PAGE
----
This page has information on the benefits of attending careers fairs and tips on what you should prepare before you go.
Careers fairs and events are a great way of finding out more information about the job role(s) you're most interested in.
- you can ask questions about what it’s really like to work in a particular job role and/or location
- you can practise marketing yourself in a positive way
- you can make some very useful contacts (if you refer to these in an application form this will show interest)
- you can find out about interesting and useful information resources
Many careers fairs also run workshops that are designed to help you with your career choice.
Before you go
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- it will help you if you have completed some of the exercises that can be found in the self-assessment stage of our four stage career-planning model. That way you will have some ideas of the kind of careers you are most interested in, so that you don’t simply blindly go around the careers fair, without any focus
- check out and plan which job role area(s) you would like to see in advance. Find out before you go which ones are going to be there. (Prioritise these as you may not have time to talk to them all)
- it’s a good idea to practise what you are going to say about yourself – about who you are and what you have to offer, in preparation for the question ‘Tell me about yourself’. You don’t have to go into too much detail, you should focus on why you are interested in that particular job role and in what experience and skills you have to offer
- you can also analyse your own skills and see if you can make any of these relevant to the job role. You can talk about some of your transferable skills such as communication skills, team-work, problem-solving skills and leadership potential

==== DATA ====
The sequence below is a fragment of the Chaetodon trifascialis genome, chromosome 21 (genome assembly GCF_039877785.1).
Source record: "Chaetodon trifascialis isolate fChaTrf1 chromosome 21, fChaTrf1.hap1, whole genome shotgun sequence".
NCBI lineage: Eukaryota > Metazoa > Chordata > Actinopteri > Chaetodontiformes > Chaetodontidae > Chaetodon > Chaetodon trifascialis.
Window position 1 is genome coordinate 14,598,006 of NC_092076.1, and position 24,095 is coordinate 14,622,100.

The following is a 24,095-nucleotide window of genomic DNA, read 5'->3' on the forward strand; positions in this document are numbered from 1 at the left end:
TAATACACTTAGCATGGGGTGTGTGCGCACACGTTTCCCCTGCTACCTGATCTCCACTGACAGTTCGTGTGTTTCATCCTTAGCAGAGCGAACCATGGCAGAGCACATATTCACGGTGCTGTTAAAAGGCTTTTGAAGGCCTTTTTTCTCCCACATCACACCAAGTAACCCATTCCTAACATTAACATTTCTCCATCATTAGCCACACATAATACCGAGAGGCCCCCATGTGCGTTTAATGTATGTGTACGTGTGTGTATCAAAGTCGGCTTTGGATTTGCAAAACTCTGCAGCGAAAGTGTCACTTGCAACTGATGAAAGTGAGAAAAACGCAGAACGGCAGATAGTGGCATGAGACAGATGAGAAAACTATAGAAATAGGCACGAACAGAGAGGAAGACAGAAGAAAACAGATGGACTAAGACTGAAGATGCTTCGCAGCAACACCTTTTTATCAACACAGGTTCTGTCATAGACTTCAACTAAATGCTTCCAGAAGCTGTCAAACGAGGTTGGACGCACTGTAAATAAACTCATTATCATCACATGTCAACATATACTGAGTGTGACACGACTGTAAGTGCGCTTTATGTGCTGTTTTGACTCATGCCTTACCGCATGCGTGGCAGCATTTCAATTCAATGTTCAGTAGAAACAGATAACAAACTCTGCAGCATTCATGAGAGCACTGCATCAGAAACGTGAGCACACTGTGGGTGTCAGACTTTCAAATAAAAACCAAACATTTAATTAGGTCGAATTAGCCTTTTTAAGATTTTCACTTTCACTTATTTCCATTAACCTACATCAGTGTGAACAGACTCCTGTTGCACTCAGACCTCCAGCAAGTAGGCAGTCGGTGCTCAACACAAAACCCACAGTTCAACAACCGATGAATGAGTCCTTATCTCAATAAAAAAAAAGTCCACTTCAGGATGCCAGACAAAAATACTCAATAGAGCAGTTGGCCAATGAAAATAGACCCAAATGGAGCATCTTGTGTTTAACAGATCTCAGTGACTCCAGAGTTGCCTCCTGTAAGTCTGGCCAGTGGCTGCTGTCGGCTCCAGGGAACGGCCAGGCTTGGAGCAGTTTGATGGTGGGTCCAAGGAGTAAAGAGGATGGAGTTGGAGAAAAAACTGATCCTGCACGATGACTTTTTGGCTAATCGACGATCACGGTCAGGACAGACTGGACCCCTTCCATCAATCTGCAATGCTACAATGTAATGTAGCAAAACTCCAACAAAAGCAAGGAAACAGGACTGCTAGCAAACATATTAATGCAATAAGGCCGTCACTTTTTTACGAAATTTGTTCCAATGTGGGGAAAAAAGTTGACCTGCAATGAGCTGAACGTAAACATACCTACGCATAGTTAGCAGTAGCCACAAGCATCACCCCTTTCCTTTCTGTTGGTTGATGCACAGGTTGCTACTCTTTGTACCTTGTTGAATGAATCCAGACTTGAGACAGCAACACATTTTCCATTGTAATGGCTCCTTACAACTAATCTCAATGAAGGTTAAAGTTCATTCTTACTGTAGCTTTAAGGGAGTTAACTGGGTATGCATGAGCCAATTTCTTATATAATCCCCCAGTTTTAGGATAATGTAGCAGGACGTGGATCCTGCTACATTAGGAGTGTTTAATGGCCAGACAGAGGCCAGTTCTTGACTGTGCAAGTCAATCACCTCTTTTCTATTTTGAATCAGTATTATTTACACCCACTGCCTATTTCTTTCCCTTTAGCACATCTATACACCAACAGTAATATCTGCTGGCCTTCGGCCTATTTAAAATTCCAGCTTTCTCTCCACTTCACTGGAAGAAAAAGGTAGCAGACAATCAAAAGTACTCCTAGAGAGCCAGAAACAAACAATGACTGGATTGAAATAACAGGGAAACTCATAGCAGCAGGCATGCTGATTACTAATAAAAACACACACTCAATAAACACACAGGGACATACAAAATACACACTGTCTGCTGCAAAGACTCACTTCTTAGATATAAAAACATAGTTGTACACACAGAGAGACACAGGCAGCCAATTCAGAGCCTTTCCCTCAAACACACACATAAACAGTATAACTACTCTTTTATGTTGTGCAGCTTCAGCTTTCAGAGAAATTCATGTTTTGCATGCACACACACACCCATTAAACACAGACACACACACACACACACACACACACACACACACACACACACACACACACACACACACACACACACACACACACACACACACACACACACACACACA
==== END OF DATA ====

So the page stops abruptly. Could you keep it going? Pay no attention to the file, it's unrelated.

- you should prepare some questions about the different job role(s). It’s a good idea to find out some basic information about the job role(s) that you are interested in before you go to the fair. Asking “What does this job role do?” is not going to leave a very good impression. Also avoid asking solely about pay and holidays. You should make your questions relevant and direct, for example: "What is a typical day like in this job role?" or "What sort of things could I do to increase your chances of getting into this job role?"
On the day
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- dress casually but smartly. Be courteous and show your enthusiasm and motivation
- have a pen and paper ready, so that you can make notes. Before you leave a stand, make a note of the person you talked to – you may wish to follow up on this contact at a later date
- collect a floor plan on arrival so that you can easily find where everyone is located
- the programme will give you the information about any of the additional workshops that may be worth attending
- talk to people on the stands, don’t just pick up the leaflets and merchandise
- be prepared to queue up to see some of the more popular stands
- if you feel a bit nervous, it may be best to talk to a few people who are not on the top of your target list, as that will give you a bit of practice
- note the closing time and don’t approach stands right at the end when the representatives are tired and likely to be starting to pack up
After the event
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- use the valuable information you have just collected. You will have had an excellent opportunity to talk to people about the career choices that you are exploring. One suggestion is to make some brief notes on how you felt about each of the job role(s) that you visited. Another idea is that you could perhaps write a list of pros and cons about working in each of the job role(s) that you are considering
- think about which job role(s) attracted you most. Were there any that were not represented at the careers fair but that you think it may be worth finding more about, to widen your options?